Reasonableness and Responsibility: A Theory of Contract Law
If, as John Rawls famously suggests, justice is the first virtue of social institutions, how are we to understand the institution of contract law?
This book proposes a Rawlsian theory of contract law. It argues that justice requires that we understand contract rules in terms of the idea of reasonable, terms of interaction – that is, terms that would be accepted by reasonable persons moved by a desire for a social world in which they, as free and equal, can cooperate with others on terms they accept. On that basis, the book explains the main doctrines of contract law, including those governing third parties, in both the Common Law and the Civil Law.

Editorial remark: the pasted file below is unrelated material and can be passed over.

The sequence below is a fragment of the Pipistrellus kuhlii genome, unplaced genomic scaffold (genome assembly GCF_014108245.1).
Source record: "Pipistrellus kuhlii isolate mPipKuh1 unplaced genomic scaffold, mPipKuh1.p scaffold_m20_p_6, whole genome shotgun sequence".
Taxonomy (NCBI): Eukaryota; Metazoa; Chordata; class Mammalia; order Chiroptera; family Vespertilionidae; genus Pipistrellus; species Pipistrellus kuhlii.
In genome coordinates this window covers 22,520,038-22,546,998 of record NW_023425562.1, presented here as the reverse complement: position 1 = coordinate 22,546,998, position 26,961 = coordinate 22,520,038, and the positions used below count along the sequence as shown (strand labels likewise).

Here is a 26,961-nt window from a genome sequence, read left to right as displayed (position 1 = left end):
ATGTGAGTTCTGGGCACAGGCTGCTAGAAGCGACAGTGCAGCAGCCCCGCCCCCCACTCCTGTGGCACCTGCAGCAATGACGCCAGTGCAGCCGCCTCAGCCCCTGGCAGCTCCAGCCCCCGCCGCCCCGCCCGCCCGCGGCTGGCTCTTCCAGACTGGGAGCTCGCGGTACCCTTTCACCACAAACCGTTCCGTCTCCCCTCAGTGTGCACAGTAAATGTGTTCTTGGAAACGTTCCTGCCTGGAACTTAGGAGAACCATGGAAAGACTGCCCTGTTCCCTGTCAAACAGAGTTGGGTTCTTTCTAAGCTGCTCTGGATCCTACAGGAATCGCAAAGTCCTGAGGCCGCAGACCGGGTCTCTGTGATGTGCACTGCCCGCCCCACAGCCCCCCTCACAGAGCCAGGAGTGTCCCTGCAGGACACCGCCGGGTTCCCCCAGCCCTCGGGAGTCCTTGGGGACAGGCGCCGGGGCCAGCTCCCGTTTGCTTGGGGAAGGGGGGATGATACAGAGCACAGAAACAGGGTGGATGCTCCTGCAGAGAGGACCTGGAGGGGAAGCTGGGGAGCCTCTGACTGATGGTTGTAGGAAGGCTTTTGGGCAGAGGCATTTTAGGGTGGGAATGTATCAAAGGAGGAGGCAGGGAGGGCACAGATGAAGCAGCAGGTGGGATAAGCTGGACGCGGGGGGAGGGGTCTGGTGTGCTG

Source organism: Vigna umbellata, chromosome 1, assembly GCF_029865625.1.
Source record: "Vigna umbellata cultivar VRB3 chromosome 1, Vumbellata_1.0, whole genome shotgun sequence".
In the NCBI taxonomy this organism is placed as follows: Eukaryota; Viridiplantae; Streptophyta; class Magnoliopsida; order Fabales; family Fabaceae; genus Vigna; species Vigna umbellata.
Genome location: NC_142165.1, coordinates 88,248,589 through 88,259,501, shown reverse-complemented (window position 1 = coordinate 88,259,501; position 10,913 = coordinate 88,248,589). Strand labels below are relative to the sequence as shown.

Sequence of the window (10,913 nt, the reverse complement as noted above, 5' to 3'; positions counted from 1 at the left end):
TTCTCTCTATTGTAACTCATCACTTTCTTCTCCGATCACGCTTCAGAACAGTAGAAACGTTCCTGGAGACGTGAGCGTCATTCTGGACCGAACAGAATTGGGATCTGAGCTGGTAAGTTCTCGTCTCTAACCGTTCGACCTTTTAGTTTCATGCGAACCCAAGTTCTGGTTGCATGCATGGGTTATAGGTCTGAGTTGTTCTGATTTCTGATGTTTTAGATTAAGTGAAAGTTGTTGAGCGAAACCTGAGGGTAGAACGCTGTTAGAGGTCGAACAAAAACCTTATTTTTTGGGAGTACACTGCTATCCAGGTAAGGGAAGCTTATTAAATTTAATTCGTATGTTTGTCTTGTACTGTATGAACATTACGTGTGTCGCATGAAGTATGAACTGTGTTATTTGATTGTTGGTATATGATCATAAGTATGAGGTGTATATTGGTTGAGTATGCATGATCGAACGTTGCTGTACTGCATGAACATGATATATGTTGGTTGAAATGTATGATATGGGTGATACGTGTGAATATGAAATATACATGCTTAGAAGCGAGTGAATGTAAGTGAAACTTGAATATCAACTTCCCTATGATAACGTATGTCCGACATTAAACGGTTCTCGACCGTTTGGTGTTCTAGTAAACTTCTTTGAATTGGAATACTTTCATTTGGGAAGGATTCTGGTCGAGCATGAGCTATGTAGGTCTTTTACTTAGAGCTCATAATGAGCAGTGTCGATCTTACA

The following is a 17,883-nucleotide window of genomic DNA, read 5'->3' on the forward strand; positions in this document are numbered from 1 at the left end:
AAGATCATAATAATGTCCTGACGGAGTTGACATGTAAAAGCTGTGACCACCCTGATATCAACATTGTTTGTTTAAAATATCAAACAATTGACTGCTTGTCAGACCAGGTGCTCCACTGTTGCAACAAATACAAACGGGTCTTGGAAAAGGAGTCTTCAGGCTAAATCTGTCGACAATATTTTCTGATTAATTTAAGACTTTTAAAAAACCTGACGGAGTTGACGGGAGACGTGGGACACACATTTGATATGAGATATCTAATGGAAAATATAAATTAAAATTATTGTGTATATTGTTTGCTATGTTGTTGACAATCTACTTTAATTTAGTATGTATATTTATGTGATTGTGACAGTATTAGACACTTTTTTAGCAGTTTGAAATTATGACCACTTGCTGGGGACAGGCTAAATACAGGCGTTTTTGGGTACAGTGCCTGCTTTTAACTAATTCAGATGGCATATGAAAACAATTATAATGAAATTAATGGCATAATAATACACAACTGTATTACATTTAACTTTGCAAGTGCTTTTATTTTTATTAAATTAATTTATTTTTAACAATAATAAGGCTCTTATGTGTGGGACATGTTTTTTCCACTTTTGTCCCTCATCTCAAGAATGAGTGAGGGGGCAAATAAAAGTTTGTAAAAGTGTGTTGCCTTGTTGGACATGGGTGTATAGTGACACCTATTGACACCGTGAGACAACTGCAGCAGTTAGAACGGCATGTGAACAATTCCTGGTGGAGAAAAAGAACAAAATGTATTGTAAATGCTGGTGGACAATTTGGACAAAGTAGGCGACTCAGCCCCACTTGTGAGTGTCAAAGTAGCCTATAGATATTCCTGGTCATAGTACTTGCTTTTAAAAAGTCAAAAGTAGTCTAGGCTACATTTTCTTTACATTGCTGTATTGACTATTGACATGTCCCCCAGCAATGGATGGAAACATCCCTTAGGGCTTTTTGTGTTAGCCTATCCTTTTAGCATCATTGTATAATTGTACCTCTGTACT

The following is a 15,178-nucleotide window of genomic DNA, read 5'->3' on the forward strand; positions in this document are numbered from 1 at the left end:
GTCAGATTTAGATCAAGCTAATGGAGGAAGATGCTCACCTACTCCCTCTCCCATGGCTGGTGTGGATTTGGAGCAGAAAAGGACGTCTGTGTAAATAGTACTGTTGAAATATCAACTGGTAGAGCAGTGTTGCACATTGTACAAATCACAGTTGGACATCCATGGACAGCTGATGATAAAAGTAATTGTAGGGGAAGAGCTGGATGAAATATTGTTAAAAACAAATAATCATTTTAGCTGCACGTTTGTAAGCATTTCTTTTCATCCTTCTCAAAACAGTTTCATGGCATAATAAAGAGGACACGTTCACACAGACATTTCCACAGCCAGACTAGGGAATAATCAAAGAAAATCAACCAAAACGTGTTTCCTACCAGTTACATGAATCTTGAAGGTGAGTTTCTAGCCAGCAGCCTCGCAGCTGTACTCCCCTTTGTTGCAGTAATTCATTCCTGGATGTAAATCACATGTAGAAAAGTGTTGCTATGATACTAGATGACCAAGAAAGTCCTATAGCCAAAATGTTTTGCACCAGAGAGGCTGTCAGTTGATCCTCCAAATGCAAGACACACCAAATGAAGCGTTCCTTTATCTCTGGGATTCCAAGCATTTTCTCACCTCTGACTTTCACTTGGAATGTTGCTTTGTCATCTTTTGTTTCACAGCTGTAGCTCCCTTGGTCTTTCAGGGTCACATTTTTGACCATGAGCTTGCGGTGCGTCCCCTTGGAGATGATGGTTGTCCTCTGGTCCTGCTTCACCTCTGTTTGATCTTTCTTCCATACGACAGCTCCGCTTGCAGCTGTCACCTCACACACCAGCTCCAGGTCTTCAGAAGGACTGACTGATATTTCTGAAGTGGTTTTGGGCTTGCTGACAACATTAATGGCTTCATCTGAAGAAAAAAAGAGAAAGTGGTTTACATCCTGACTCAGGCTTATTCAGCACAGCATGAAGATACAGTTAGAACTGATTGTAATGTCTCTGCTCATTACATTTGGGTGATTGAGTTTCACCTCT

The only monograph on the Rawlsian foundations of contract lawClarity of exposition, analytical rigour and conceptual sophisticationProvides a broad theoretical appraisal of a core area of lawAppeals to scholars, professors, and students in both common law and civil law jurisdictions